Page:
A total of 12 clinics provide services in the Negev at present (one clinic per 6000 persons); another 10 clinics are in various stages of establishment. Hospital facilities are available in Be’er Sheva. If a gap still exists between health services in the rest of the country and in the Bedouin towns, it relates more to the physical domain than to the level of medicine.
Land Rights: In most countries in the Middle East the Bedouin have no land rights, only users’ privileges. Israeli Law is derived largely from Mandatory (British) law which in turn incorporated much Ottoman law. Under Israeli law, a person who has not registered his/her land in the Land Registry cannot claim ownership; but in the mid 1970s Israel let the Negev Bedouin register their land claims and issued certificates as to the size of the tracts claimed. These certificates served as the basis for the "right of possession" later granted by the government. Following the signing of the Treaty of Peace with Egypt, it became necessary to move an airport to a locality inhabited by 5000 Bedouin. The government, recognizing these land claim certificates, negotiated with the certificate holders and paid compensation to them. Most moved to Bedouin townships, built houses and established businesses.
In recent years the Ministerial Committee for the Advancement of Bedouin Affairs has undertaken to solve the problem of land ownership and has been assured of the necessary funds. The government is willing to leave some 20% of the land claimed in Bedouin possession and to compensate them for the remainder. In the past, tensions relating to land ownership have led to violence. A solution is now possible, but it requires the willingness and goodwill of both partners.
Two kinds of land offenses make media headlines: illegal building and grazing in protected areas:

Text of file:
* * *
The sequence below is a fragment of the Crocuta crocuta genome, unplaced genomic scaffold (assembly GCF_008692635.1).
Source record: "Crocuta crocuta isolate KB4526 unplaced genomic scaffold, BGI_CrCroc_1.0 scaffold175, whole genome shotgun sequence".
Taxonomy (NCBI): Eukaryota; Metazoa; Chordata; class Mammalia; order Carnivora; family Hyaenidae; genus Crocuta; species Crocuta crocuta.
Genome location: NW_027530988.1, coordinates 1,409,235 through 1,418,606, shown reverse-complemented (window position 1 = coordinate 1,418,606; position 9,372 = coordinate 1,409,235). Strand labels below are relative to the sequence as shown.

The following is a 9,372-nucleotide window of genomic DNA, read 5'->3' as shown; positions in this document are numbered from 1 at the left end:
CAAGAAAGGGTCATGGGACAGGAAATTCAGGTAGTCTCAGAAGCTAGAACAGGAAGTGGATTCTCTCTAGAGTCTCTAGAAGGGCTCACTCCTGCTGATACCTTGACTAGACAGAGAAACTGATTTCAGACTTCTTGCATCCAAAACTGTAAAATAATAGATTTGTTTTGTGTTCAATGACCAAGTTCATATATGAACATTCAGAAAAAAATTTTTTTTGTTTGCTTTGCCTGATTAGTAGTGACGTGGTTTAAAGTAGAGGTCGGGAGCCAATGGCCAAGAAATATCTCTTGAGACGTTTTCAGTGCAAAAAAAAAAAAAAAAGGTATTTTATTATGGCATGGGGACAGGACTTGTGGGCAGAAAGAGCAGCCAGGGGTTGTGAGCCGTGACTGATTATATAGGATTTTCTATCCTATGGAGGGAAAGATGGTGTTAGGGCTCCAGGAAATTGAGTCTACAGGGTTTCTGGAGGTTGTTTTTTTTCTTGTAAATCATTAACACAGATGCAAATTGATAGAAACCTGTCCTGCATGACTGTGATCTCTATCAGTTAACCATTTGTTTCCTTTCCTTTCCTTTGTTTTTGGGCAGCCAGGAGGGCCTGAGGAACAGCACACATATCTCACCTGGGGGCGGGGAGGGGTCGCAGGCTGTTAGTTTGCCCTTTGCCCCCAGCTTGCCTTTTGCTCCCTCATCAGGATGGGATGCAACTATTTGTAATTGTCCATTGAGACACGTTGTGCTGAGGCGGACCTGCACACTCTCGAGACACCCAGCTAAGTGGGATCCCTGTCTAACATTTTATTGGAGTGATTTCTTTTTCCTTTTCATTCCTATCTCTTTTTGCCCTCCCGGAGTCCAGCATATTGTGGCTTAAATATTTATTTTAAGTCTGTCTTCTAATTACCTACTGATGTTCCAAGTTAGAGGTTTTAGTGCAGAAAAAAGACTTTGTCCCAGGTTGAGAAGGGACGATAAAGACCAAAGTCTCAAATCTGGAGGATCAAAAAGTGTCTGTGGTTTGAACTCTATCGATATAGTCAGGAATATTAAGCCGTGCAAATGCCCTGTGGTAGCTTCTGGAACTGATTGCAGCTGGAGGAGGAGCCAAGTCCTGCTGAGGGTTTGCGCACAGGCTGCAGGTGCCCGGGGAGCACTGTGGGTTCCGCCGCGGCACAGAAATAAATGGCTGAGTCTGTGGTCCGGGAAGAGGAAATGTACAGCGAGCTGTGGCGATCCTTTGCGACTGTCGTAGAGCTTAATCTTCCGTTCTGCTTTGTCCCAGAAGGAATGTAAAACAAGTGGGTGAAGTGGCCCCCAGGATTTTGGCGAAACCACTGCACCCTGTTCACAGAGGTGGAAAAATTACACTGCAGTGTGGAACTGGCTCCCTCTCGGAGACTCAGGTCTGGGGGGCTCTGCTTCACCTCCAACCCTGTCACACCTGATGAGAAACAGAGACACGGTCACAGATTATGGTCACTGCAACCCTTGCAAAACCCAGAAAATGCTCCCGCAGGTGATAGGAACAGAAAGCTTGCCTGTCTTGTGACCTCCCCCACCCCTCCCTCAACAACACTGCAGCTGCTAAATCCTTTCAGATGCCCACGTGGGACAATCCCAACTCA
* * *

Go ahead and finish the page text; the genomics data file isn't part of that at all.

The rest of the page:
Illegal building: Tents and light structures (shacks and huts) built illegally are treated forgivingly. But construction of houses of stone or concrete without a building permit is considered an offense, since adequate infrastructure and services cannot be provided. Some 2,000 such locations with buildings already exist, scattered over an area of about 1,000 square kilometers.
Grazing in protected areas: Most of the livestock of the Bedouin in the Negev who keep flocks of sheep and goats are registered and approved by the Ministry of Agriculture, which provides pasture land outside the Negev for six to seven months of the year, since the carrying capacity of the Negev is limited. Owners who, for reasons of tax evasion, have not registered their livestock and do not receive Ministry of Agriculture services, frequently trespass on nature reserves or populated areas. They are liable to be punished under the law.
Permanent locations: The establishment of permanent towns did not begin until the Bedouin themselves constructed buildings to replace tents. But the urbanization process is by no means simple, as the planners have to deal with issues involving tradition and social structure and the Bedouin themselves have difficulty in articulating their wishes in planning terms.
The first Bedouin town, Tel Sheva, was founded in 1967. Here all possible mistakes were made, both by the planners and by government officials. Since then another six towns have been established in the Negev and an effort was made to learn from each previous experience. But the planning concept focused on urban settlement, while many Bedouin wanted to live in rural localities. Today there are plans to found such rural localities and it is hoped that they will satisfy the traditional aspirations of the Bedouin.
The Bedouin urban population in the Negev (1998)